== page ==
HPASM is HP's management tools package for the Proliant server series. It includes many utilities for everything from monitoring system health, viewing IML (Integrated Management Logs) logs to controlling fan speed and the state of the UID.
The HPASM package is available for all Proliant models. Though current downloads on HP's site are specific to current-generation machines, I spoke with a Proliant team engineer who told me that a certain package is known to work with all previous generations and models. I can't seem to find my notes on which package it is, but I know that it's the largest one (in size) available for download.
Below, I will include some brief notes on the different included utilities and features.
The hpimlview command allows viewing of the IML log data. This includes information on failures and health issues with all monitored system components (RAID drives, power supplies, processors, temperature, etc).
HPASM on Modern Linux
The following is excerpted from blog.jasonantman.com on 3/1/2007:
Not much of an "upgrade" for anyone who's in IT, but jasonantman.com is currently being upgraded from old desktops used as servers to a pile of generation-1 (G1) HP/Compaq Proliants. I know that there are utilities for Linux to manage the servers, specifically control fan speed and monitor hardware-level health for Linux. However, the most recent download on HP's site is for SLES9. All of my boxes will be running openSuSE 10.2, and the SLES9 version wouldn't install on them.
After an hour long phone call to HP support, I ended up speaking with Paulo, the third support person I was transferred to. #1 read off the web site, #2 knew what Linux was, but Paulo (#3) actually told me that he was experimenting with installing HPASM (HP's server administration/management utility) on an older Proliant as well. He spent about half an hour walking me through it. Here's what I found:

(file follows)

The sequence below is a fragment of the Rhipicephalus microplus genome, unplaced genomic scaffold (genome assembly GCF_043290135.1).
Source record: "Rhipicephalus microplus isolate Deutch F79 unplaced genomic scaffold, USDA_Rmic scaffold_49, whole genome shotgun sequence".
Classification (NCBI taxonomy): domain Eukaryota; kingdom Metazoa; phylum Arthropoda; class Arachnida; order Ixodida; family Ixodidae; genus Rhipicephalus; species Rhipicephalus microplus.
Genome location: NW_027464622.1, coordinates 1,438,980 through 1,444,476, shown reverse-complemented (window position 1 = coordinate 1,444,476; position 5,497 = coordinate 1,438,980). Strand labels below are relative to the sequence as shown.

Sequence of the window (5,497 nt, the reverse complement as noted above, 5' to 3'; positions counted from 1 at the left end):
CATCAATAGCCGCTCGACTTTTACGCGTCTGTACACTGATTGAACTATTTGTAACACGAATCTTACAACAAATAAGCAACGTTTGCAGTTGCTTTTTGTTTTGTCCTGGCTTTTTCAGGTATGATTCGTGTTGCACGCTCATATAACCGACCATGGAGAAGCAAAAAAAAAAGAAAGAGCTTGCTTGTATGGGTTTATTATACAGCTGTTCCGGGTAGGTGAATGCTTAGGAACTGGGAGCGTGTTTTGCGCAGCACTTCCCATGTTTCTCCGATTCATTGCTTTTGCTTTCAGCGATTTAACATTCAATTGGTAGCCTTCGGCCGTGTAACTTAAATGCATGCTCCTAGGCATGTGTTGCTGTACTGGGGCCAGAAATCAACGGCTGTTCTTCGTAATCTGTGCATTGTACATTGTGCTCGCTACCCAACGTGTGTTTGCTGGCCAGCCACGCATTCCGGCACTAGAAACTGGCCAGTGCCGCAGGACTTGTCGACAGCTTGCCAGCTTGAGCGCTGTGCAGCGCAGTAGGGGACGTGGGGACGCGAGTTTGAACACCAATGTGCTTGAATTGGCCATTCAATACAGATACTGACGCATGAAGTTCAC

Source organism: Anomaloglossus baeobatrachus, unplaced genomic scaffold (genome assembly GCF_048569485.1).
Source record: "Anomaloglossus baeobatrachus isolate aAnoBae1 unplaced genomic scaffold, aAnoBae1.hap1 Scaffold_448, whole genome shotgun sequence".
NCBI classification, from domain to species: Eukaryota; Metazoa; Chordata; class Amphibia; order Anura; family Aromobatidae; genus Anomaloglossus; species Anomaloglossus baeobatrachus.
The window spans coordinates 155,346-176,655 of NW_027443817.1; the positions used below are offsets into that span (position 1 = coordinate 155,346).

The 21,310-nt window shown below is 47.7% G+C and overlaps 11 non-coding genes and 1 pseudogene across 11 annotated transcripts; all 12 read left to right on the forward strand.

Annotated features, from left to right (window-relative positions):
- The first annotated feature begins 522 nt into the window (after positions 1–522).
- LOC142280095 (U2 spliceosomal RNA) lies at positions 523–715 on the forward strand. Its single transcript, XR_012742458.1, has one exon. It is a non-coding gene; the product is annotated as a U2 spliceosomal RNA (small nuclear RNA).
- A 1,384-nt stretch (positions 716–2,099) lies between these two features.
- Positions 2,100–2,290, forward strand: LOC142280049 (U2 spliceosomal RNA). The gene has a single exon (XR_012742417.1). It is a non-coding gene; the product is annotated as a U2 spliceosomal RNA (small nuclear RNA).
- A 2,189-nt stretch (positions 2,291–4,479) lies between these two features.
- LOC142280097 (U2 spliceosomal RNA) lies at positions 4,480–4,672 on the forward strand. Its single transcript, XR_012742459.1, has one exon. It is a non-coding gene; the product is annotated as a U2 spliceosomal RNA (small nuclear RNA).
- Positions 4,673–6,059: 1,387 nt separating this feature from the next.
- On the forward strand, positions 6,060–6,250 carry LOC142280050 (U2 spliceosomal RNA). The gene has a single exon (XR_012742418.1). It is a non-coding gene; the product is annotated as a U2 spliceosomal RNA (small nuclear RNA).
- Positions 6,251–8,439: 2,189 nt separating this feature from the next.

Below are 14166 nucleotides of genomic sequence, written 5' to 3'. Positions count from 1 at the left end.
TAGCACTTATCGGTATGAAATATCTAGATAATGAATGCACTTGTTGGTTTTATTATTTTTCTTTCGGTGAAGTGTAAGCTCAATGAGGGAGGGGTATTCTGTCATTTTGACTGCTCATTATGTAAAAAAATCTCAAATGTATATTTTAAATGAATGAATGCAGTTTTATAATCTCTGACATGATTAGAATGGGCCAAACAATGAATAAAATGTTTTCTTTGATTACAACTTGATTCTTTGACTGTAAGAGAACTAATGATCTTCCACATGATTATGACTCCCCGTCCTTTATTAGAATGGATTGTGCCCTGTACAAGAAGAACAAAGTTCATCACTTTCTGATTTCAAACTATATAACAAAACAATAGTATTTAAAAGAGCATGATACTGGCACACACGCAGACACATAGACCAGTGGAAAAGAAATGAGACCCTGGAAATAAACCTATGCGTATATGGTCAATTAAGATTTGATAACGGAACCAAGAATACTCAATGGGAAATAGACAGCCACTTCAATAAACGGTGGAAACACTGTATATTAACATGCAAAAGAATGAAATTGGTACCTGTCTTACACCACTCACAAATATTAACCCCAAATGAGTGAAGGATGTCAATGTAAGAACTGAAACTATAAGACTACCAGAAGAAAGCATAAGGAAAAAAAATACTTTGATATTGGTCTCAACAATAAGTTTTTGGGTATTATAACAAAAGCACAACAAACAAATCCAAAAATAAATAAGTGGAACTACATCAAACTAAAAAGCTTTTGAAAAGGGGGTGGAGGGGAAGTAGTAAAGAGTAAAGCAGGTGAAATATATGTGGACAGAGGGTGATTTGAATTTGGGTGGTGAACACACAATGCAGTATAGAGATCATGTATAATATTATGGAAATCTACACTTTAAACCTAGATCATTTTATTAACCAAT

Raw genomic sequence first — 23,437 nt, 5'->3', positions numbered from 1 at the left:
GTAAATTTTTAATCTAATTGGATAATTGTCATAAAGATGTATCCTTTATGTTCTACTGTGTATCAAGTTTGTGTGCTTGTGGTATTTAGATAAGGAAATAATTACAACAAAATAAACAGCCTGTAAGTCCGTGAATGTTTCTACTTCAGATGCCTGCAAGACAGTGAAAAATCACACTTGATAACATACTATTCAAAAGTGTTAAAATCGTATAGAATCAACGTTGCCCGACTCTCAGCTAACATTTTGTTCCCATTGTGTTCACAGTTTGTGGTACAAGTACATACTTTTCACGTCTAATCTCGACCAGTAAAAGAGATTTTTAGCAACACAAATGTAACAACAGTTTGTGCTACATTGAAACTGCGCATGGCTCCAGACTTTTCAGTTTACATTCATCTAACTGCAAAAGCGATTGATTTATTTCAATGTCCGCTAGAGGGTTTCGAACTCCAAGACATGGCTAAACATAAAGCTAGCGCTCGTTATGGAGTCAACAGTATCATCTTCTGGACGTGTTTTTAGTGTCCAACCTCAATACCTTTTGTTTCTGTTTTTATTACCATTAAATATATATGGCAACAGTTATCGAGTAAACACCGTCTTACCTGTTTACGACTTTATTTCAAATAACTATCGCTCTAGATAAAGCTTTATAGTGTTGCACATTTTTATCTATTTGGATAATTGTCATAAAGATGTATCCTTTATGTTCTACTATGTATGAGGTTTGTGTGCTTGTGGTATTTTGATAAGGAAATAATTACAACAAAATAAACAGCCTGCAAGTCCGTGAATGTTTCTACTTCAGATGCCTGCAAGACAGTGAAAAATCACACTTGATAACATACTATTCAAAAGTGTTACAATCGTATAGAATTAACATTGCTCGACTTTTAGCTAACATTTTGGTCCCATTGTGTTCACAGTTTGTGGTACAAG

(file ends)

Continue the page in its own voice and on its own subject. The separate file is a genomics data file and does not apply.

The most compatible version of HPASM (I guess it's some hidden feature for people who know it) is the version for the DL380 G4. Paulo instructed me to download this RPM from their site. I did, choosing the SLES10 (x86) download (hpasm-7.7.0-115.sles10.i586.rpm). This installed fine. Running hpasm status from the command line [asks us to activate it first. Do the activation. Now, running hpasm status still asks us to activate. Paulo confirmed this as happening on his machine too. Try /etc/init.d/hpasm status and you should see that all of the modules are working.
Now, the install is complete. I'm not sure if the SNMP works, but it should as long as your snmpd is running. The hpasm activate command modifies snmpd.conf appropriately. and you will be queried for the currect configuration information.
To give it a test, run hplog -f or hplog -p and you should see fan and power status, respectively.
Paulo also told me that I could download the hpadu package (also DL380 G4 / SLES10) to get array diagnostics, He warned me that some of the install scripts in HPADU look for the web management homepage, which we haven't installed. To get around this, install the HPADU RPM file (hpadu-7.70-12.linux.rpm) rpm -ivh --force --nodeps --noscripts hpadu-7.70-12.linux.rpm. Be aware, though, that this package is supposed to be web-based. It installs to /opt/hp/hpadu.
The web interface, luckily for me, is written in PHP. It is pretty complex so it might take me a while to figure out the workings, but when I do, I'll post as much info as I can on how to make a CLI interface, or where one exists if I can find it.
For now, to just print a report on *detailed* drive information, just run:
hpaducli -f hpadu-out.txtto write the report to hpadu-out.txt
For the use of anyone else, here are some of the links that HP Support sent me after the call:
Link for users guide for Proliant Support Pack, which includes documentation on HPASM from the CLI: